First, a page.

- Bariatric surgery
- Weight loss surgery - global preferences
- BEFORE and AFTER bariatric operation - practical guidelines
Operations aimed at reducing appetite
Bariatric Surgery - DoctorWeight.com – 2008
These operations are least popular and still in the phase of scientific investigation. Their efficacy remains unproven.
In 1974 Quaade performed electrocautery (electrical burning) of the specific zones of the brain, responsible for appetite. Three of five patients showed some weight reduction, which was unstable. In all five the weight returned to the original level. This operation is no longer performed now.
The other approach was developed by Dr. Cigaina from Italy (1996). He proposed to suture electrodes of an electronic pacemaker to the stomach wall. The pacemaker was implanted under the abdominal skin. A specific mode of electric impulses produced the relaxation of the stomach wall. It is known that such a relaxation takes place in a man after meals. As the pacemaker worked permanently, the relaxation of the stomach wall was stable. This relaxation produced the feeling of satiety. An alternative explanation was that the artificial electric impulses go to the satiety zone of the brain through the so-called vagus nerve (the main nerve of the stomach).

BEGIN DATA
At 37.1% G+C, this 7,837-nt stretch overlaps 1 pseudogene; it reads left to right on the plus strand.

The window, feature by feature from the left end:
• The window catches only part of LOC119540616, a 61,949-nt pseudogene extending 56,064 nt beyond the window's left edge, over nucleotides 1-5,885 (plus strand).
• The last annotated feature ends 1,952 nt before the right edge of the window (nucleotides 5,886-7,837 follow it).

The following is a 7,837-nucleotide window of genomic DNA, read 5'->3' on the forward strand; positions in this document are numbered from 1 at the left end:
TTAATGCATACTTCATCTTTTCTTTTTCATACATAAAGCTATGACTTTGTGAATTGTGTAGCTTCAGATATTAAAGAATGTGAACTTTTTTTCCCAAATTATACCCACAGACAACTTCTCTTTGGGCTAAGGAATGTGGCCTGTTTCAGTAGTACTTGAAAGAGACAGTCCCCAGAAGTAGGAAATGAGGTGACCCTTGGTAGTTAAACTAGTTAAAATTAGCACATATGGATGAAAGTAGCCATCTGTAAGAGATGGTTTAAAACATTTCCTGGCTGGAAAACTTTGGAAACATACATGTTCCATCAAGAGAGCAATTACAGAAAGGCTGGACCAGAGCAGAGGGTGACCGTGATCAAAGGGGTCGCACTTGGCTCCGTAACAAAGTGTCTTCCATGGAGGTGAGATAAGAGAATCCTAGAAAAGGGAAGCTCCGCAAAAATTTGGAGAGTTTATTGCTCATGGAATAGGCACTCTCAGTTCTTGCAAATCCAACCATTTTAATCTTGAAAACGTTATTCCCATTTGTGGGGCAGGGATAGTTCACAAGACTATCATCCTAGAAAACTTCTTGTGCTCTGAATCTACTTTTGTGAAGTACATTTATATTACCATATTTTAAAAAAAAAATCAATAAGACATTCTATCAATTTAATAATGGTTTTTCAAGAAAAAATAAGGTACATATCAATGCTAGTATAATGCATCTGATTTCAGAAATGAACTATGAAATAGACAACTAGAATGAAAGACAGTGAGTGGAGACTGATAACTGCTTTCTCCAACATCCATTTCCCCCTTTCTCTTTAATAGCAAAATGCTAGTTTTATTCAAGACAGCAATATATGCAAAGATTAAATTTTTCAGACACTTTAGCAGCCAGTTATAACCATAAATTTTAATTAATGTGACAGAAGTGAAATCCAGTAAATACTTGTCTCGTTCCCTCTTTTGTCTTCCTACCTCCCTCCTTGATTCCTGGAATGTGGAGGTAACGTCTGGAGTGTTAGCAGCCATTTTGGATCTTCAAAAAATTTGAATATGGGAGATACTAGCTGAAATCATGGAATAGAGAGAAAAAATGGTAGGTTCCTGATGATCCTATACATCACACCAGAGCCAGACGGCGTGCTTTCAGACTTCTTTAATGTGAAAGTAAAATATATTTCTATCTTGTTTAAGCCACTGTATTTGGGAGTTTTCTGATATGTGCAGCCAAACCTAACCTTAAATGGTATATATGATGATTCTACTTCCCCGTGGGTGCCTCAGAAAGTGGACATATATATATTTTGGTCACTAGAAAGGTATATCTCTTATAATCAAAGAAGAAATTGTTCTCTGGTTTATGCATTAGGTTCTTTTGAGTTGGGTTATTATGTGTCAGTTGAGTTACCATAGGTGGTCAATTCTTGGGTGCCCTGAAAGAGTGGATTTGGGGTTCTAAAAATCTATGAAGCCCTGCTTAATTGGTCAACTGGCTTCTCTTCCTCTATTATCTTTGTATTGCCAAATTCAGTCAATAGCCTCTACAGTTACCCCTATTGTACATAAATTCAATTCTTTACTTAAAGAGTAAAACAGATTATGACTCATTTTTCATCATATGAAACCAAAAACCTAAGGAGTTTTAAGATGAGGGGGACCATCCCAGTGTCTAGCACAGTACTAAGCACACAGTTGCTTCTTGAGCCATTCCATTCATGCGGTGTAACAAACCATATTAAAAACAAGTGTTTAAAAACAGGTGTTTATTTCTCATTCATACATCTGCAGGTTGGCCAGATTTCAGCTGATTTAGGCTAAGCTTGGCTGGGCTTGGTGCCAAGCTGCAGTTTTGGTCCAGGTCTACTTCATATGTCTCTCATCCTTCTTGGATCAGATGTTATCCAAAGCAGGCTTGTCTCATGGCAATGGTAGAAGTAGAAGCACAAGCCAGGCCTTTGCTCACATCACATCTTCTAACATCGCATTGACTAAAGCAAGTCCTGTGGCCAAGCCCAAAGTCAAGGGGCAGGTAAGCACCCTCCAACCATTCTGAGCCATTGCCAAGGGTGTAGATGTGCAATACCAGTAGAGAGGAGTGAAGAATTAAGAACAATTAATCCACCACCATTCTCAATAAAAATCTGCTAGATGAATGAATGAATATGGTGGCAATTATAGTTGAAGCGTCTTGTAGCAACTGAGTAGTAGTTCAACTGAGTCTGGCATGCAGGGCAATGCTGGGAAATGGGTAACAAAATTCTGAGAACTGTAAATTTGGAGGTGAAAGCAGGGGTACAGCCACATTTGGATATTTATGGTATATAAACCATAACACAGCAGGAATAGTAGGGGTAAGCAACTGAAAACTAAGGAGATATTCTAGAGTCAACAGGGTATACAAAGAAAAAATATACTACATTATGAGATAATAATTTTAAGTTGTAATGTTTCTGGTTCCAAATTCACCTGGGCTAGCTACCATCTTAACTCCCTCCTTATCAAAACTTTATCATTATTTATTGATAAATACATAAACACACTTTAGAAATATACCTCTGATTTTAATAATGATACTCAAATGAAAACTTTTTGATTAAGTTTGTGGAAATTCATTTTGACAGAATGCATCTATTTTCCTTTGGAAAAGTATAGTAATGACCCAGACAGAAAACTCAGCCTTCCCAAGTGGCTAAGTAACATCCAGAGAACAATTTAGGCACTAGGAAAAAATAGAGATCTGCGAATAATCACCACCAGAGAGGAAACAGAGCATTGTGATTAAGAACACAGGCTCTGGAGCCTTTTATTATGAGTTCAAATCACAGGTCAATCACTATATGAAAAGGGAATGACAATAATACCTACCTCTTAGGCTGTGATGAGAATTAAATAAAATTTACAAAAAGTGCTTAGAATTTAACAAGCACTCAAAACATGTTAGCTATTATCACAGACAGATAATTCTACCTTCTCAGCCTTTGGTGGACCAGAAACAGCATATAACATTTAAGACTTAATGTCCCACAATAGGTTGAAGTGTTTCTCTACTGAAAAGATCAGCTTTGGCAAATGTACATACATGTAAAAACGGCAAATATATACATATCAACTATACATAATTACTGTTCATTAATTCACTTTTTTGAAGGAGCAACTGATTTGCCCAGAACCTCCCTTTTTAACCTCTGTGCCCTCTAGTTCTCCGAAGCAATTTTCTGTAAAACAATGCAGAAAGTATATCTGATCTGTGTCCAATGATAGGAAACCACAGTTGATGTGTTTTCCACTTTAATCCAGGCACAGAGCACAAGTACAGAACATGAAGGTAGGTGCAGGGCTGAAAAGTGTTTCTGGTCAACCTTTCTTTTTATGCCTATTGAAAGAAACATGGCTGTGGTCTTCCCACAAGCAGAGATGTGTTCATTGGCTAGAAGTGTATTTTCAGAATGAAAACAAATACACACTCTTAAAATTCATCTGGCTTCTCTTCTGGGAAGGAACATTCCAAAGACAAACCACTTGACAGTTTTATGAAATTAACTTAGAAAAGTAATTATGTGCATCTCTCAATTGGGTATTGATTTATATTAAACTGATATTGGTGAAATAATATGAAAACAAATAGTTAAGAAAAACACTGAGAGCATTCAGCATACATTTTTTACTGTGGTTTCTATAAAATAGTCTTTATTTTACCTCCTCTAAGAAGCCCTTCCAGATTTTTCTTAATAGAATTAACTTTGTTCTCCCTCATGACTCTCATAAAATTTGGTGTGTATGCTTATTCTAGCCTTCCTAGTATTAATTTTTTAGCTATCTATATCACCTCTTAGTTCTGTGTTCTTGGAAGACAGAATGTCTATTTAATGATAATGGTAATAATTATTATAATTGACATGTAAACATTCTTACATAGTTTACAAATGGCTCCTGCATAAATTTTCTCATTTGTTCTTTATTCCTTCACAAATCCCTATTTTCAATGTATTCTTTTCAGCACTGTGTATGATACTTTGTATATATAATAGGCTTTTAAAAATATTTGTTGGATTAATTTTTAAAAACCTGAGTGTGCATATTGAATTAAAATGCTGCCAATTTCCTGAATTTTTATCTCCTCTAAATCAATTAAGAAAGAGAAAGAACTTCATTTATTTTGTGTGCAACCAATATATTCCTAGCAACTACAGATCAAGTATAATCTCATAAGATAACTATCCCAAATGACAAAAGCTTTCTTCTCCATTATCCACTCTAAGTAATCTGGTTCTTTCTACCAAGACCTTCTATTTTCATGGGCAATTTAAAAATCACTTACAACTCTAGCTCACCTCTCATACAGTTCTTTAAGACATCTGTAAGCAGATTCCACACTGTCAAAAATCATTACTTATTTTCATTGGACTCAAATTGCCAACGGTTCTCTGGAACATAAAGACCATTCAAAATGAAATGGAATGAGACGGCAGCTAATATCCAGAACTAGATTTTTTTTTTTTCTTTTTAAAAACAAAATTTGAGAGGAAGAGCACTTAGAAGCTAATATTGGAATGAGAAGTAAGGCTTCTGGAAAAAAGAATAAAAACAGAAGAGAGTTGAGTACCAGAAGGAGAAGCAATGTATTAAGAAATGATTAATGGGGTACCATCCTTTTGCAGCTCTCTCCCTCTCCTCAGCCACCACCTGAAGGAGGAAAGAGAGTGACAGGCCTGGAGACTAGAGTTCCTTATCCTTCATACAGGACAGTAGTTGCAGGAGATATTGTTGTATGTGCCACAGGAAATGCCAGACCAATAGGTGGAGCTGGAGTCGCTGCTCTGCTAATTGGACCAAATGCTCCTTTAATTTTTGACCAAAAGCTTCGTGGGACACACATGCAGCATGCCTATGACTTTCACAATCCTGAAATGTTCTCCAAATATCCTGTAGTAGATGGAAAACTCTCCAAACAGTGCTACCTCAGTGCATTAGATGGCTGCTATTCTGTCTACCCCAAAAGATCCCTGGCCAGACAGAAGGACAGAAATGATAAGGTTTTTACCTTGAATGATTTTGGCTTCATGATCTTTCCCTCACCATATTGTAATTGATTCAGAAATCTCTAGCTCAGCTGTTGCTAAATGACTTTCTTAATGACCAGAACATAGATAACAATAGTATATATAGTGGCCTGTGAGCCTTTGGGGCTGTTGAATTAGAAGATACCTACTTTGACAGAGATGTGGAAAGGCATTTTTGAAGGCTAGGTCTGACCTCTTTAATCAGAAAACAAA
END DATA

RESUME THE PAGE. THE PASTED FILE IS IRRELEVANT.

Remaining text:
Unfortunately, this method was not especially effective as patients mostly lost only a few kilograms – a poor return when the pacemaker itself costs more than 10000 US dollars. On the other hand, this method might be useful in the future, possibly to maintain weight reduced by some other therapeutic option.